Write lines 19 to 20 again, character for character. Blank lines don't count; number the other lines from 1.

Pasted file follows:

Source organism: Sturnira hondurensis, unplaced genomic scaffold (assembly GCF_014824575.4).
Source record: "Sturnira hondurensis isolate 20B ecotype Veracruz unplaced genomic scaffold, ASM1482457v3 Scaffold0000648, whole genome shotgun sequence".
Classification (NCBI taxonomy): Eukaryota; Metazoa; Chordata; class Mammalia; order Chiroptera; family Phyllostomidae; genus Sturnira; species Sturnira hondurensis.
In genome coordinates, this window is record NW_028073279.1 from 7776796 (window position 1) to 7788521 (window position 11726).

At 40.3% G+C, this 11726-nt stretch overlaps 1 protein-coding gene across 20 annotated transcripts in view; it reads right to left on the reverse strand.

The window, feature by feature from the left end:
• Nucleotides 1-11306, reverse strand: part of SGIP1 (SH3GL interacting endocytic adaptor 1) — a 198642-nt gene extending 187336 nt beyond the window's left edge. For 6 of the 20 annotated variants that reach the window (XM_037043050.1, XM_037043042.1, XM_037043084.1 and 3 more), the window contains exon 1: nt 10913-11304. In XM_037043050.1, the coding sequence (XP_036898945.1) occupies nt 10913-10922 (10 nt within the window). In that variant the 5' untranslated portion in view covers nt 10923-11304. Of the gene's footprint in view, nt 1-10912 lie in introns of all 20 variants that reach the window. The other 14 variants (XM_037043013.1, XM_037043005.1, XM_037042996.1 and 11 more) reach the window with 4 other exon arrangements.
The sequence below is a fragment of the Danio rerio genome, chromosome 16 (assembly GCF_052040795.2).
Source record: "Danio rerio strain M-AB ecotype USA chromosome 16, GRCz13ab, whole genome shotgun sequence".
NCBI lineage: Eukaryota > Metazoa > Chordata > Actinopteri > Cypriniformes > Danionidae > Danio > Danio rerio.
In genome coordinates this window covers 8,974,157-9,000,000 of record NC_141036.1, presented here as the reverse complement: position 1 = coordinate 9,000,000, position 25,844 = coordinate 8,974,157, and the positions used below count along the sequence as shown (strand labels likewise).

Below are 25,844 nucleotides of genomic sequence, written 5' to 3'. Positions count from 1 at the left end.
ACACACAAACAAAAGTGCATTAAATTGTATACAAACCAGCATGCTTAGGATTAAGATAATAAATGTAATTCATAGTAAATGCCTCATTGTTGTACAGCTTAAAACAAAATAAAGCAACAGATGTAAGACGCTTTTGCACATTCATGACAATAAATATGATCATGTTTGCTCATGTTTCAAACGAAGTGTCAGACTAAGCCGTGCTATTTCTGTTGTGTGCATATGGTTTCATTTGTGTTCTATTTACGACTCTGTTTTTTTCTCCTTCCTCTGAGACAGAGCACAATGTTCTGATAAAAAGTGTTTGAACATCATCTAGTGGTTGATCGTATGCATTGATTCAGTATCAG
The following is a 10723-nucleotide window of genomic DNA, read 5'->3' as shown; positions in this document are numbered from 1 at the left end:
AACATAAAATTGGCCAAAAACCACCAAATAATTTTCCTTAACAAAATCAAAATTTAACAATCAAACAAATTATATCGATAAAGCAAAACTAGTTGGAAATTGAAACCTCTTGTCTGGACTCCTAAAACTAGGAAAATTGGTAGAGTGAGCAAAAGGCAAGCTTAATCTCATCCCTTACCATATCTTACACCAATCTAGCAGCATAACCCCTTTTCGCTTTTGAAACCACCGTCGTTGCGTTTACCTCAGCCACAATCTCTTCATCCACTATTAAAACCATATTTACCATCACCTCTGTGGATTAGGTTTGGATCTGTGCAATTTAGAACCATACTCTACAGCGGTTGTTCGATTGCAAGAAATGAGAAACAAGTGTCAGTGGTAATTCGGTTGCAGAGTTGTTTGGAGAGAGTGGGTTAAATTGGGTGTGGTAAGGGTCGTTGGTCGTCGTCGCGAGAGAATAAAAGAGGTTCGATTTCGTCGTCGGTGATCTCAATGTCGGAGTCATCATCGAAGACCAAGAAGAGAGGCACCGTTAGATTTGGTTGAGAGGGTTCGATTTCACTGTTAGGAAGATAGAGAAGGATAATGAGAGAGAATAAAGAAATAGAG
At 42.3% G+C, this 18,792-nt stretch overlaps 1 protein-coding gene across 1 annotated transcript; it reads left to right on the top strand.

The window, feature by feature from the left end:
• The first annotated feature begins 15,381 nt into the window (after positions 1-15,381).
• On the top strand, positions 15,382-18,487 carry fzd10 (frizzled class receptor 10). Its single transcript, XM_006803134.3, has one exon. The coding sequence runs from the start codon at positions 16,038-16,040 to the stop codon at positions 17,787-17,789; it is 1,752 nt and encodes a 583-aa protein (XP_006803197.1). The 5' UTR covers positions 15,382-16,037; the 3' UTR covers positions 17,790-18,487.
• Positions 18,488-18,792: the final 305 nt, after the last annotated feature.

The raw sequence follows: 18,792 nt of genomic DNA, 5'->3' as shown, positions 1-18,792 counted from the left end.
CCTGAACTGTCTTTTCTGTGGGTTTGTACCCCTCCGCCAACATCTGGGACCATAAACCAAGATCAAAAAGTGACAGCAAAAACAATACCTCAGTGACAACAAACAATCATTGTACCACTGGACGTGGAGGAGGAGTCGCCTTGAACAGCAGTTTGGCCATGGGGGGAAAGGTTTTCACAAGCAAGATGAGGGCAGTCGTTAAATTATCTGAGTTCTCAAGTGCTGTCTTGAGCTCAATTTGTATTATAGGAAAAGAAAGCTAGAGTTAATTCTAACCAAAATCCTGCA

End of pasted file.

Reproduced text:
• On the top strand, positions 15,382-18,487 carry fzd10 (frizzled class receptor 10). Its single transcript, XM_006803134.3, has one exon. The coding sequence runs from the start codon at positions 16,038-16,040 to the stop codon at positions 17,787-17,789; it is 1,752 nt and encodes a 583-aa protein (XP_006803197.1). The 5' UTR covers positions 15,382-16,037; the 3' UTR covers positions 17,790-18,487.
• Positions 18,488-18,792: the final 305 nt, after the last annotated feature.